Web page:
NSFW. Click the link if you don’t know what that means.
If you haven’t heard, there’s an undergraduate at Duke his is public about doing porn to pay her bills. What I have below is the fourth part of series on The Source about her experience. My guess is that most of you won’t have a problem with what’s shown: if you do, don’t watch.
This video mostly covers her at a convention meeting fans. Just like, say, baseball … the fans pay cash for autographs and staged photos.
Towards the end of the video, she counts up her take from that day, and it’s $981. That’s revenue.
She figures it cost her $600 in expenses to do the show (flight, hotel, meals, incidentals), which she calls overhead. The distinction between fixed and variable costs in microeconomics is more situation-specific than most students are aware of. In this case, that overhead is a variable cost from the perspective of her whole life, because she didn’t have to do the show. But, once she’s decided to do the show, the overhead is a fixed cost of that show (because she could probably work longer signing autographs to increase her revenue without increasing those fixed costs). I know … more complex than you may need.
Then she recognizes that those overhead costs apply to both days of the show, while she hasn’t counted the revenue from the first day. She figures she made $600 more in revenue the previous day, subtracts out $100 in other expenses, and figures she cleared $800 for the weekend.
I’m not sure how she’s set up for tax purposes. But, the video doesn’t say anything about that, so let’s assume that she’s a proprietor. Then that $800 is the accounting profit from her business, and that goes straight into her bank account as individual income.
But she recognizes and mentions that she did a lot of work for that $800 (and I don’t mean something crude about porn, I mean just working at her convention booth).* Presuming she did two 8-hour days, that works out to about $50/hour: comparable to what professors in the SUU School of Business make (not me, I’m a peon). So, it’s great money for an undergraduate, but she’d probably be making that in 15-20 years anyway.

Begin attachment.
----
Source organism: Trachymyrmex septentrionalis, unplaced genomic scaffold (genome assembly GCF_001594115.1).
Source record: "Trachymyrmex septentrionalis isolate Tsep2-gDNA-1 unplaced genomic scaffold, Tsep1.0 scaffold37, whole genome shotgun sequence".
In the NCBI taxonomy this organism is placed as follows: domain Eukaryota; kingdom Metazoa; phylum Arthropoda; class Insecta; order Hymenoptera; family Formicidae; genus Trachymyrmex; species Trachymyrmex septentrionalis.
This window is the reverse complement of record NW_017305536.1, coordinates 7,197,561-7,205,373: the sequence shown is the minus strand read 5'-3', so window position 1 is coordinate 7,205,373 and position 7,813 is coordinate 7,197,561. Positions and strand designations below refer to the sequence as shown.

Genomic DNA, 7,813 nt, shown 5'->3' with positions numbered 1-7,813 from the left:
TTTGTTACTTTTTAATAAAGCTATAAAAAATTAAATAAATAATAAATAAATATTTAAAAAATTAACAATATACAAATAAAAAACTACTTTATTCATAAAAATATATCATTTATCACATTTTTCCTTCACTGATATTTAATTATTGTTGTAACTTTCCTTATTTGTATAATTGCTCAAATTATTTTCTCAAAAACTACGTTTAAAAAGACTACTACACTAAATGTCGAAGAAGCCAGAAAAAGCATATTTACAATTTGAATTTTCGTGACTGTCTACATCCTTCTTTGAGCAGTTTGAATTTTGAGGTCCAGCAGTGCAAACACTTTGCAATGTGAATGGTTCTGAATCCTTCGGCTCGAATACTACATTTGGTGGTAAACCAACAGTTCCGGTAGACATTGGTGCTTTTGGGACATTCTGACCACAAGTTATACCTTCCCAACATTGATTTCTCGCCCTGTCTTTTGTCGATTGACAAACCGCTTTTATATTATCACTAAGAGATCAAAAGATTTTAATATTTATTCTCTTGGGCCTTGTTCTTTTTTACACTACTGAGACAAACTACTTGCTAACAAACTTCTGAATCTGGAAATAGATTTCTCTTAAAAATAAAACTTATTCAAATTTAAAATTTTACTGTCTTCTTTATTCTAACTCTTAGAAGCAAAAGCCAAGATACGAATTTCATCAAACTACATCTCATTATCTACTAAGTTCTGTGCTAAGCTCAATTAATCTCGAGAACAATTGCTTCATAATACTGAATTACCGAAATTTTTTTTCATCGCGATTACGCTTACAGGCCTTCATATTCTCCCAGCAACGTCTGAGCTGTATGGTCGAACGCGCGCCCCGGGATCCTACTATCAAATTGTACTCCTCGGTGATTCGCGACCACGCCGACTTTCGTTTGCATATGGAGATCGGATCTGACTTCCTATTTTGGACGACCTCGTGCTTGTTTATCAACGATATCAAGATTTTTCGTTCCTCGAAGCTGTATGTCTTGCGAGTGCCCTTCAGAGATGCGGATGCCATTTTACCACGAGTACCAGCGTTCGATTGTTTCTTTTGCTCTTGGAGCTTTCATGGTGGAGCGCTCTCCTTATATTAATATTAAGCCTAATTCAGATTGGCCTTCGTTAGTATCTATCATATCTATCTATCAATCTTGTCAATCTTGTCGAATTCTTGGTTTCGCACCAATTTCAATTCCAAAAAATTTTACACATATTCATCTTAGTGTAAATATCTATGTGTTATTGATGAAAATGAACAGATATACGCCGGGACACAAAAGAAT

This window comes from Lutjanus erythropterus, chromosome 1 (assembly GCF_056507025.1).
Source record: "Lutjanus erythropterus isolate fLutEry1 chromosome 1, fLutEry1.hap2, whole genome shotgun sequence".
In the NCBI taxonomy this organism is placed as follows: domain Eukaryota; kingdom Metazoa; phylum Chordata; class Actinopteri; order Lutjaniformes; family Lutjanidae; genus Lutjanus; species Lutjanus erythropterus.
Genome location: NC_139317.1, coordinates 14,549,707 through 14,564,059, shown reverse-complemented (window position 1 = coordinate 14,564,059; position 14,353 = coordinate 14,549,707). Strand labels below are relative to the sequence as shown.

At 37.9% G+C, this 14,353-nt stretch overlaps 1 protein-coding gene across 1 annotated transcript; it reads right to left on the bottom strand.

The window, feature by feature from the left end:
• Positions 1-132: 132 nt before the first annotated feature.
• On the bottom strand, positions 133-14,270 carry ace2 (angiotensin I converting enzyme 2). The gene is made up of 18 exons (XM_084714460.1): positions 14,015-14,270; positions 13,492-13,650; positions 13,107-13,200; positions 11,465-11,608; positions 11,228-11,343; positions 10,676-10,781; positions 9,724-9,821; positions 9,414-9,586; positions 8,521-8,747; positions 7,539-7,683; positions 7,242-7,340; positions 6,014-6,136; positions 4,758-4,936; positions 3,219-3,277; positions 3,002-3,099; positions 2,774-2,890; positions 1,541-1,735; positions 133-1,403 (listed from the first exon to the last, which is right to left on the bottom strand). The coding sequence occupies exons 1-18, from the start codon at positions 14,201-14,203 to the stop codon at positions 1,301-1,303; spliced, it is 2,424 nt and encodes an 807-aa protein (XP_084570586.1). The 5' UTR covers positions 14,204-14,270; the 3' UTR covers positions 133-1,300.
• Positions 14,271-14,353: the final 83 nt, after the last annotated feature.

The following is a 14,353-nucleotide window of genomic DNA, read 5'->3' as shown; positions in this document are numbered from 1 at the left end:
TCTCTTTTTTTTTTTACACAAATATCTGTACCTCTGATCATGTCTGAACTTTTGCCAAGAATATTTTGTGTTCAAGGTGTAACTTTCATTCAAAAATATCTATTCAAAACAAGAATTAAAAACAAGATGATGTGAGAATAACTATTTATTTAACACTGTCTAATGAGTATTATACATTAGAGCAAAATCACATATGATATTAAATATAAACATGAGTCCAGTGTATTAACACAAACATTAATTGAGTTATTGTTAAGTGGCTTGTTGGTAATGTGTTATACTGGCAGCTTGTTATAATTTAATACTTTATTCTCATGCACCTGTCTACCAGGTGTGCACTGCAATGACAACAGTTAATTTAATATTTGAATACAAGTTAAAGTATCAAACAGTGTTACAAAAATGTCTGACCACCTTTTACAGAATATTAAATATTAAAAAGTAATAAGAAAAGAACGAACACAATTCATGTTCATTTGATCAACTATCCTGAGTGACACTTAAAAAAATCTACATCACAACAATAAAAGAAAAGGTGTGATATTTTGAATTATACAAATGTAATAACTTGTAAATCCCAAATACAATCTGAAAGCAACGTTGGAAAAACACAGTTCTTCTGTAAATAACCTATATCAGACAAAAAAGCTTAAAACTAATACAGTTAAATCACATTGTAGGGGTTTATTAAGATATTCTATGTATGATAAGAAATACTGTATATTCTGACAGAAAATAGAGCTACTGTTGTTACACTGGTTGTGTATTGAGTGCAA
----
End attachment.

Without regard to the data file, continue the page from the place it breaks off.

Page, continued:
Now, here’s where the porn comes in. Her accounting profit is $800. But her economic profit would subtract out many things, most importantly opportunity costs. The reason most people don’t do porn is not that they can get paid better at other jobs, but that they suspect that doing porn is blocking them out of future job possibilities that might pay more. So it’s not so much an opportunity cost as the cost of opportunities foregone.
In this case, I think those opportunity costs fall mostly on the actual doing of the porn, rather than on going to conventions. So for this particular weekend, her accounting profit is $800 and her economic profit might be the $500 excess she makes over working some other job back at school.
But, for her career, let’s say she makes $100K. That’s accounting profit. She’s willing to do that because her economic profit is less than that, but still positive and presumably large. Just to throw out a number, perhaps her opportunity costs are $60K, so she’s left with $40K in economic profits. When you choose not to do porn, you’re thinking that the opportunity costs of that far outweigh the accounting profits. When you put it that way, the difference between someone who does porn and someone who does not is largely their subjective evaluation of their opportunity costs: if you don’t think they’re large, you do porn, if you do think they’re large, you don’t.